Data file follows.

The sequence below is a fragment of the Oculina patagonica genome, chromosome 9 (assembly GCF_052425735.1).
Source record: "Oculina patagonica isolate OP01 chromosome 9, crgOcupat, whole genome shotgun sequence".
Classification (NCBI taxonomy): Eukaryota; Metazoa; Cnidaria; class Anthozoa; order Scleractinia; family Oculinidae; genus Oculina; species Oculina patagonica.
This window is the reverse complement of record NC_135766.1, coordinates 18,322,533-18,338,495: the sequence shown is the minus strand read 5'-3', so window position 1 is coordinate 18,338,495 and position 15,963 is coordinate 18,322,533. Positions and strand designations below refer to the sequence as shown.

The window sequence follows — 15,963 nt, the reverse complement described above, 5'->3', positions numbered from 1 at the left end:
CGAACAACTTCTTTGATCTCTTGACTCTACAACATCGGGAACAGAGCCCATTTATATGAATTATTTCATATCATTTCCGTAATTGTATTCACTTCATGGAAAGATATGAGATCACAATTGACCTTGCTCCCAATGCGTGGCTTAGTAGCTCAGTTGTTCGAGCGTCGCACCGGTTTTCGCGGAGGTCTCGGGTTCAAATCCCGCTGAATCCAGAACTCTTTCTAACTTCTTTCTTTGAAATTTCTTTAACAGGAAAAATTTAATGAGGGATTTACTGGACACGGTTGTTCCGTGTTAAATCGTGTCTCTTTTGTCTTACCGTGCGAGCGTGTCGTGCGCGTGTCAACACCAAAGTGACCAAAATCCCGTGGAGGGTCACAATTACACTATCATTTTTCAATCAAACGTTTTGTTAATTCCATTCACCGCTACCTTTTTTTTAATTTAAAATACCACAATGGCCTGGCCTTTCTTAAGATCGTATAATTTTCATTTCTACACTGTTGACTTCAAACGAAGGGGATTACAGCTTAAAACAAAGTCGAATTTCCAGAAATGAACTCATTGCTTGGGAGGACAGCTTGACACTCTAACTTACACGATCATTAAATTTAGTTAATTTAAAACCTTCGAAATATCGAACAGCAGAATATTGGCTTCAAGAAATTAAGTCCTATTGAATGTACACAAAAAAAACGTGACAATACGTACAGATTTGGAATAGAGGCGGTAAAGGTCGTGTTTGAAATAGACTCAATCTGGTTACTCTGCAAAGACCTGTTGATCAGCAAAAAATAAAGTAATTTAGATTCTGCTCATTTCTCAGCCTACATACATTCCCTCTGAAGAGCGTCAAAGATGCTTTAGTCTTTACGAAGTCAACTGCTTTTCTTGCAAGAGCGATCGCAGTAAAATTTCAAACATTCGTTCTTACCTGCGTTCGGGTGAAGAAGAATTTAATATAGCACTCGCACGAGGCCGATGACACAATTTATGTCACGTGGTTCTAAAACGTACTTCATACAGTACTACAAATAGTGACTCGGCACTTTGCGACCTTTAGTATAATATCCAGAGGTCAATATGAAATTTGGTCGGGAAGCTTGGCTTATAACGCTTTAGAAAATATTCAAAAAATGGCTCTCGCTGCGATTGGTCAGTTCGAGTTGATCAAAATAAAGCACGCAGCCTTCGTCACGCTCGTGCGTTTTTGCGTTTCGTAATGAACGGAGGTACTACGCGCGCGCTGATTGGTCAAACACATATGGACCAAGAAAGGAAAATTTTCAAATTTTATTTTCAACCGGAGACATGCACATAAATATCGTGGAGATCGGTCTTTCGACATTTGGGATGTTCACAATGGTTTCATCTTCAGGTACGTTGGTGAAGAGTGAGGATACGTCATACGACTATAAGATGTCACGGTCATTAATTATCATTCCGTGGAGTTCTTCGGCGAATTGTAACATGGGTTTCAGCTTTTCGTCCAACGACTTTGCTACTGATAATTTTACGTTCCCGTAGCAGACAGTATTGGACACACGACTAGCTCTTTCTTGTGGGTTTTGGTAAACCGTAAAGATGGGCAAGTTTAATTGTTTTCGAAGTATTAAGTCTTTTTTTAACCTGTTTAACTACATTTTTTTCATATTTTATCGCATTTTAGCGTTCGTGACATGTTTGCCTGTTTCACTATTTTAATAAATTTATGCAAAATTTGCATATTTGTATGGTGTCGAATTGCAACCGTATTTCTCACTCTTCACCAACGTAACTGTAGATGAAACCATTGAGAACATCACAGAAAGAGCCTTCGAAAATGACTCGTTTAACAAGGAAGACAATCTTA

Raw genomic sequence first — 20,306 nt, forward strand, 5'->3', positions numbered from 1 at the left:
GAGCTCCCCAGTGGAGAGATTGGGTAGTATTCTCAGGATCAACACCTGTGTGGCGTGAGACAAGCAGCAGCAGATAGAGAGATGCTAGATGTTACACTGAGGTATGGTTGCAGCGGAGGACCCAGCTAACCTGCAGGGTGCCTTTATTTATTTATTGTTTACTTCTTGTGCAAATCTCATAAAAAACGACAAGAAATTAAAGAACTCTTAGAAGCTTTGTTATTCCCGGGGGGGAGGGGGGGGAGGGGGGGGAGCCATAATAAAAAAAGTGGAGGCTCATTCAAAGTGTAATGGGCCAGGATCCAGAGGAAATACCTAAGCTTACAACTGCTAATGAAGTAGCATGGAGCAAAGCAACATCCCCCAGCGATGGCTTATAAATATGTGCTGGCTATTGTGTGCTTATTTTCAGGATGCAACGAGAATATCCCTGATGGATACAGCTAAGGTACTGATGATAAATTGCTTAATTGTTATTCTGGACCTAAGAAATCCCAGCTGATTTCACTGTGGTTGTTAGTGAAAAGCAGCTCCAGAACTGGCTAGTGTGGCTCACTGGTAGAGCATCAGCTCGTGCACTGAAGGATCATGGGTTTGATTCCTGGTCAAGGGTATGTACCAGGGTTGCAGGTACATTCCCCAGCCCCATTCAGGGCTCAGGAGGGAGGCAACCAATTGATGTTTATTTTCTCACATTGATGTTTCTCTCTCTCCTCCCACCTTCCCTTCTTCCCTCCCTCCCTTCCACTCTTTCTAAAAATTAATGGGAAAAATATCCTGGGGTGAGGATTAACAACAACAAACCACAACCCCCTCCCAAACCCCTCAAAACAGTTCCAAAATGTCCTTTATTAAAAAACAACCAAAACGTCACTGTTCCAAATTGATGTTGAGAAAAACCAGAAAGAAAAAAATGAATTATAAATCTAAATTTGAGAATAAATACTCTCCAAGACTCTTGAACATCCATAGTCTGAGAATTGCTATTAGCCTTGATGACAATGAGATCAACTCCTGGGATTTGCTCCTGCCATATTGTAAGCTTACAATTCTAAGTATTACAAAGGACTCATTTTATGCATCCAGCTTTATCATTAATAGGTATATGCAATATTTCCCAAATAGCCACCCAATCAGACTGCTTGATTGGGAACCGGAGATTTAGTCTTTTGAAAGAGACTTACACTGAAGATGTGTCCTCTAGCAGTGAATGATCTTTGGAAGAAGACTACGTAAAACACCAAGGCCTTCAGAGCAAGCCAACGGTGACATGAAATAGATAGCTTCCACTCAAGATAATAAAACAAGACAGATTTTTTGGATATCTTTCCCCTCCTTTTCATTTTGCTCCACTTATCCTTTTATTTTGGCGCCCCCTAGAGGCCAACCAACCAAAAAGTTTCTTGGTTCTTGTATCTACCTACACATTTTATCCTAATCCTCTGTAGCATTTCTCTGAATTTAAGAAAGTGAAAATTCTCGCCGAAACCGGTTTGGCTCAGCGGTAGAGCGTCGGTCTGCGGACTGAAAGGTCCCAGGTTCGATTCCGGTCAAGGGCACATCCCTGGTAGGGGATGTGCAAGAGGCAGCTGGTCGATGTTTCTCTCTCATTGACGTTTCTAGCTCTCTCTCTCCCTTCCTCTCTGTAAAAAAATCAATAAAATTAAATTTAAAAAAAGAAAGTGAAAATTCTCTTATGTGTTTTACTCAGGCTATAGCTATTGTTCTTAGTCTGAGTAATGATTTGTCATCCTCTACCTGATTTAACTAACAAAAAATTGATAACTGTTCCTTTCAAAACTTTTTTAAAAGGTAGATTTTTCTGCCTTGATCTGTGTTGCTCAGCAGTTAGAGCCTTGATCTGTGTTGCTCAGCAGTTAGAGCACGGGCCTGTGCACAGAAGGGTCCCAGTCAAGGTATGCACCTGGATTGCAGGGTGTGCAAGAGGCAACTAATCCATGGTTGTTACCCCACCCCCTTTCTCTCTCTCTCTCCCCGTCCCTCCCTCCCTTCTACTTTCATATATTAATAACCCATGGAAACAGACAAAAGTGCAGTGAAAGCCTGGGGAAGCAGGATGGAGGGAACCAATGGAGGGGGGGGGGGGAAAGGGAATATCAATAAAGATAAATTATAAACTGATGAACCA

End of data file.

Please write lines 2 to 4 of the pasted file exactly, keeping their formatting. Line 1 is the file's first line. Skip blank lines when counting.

Source record: "Oculina patagonica isolate OP01 chromosome 9, crgOcupat, whole genome shotgun sequence".
Classification (NCBI taxonomy): Eukaryota; Metazoa; Cnidaria; class Anthozoa; order Scleractinia; family Oculinidae; genus Oculina; species Oculina patagonica.
This window is the reverse complement of record NC_135766.1, coordinates 18,322,533-18,338,495: the sequence shown is the minus strand read 5'-3', so window position 1 is coordinate 18,338,495 and position 15,963 is coordinate 18,322,533. Positions and strand designations below refer to the sequence as shown.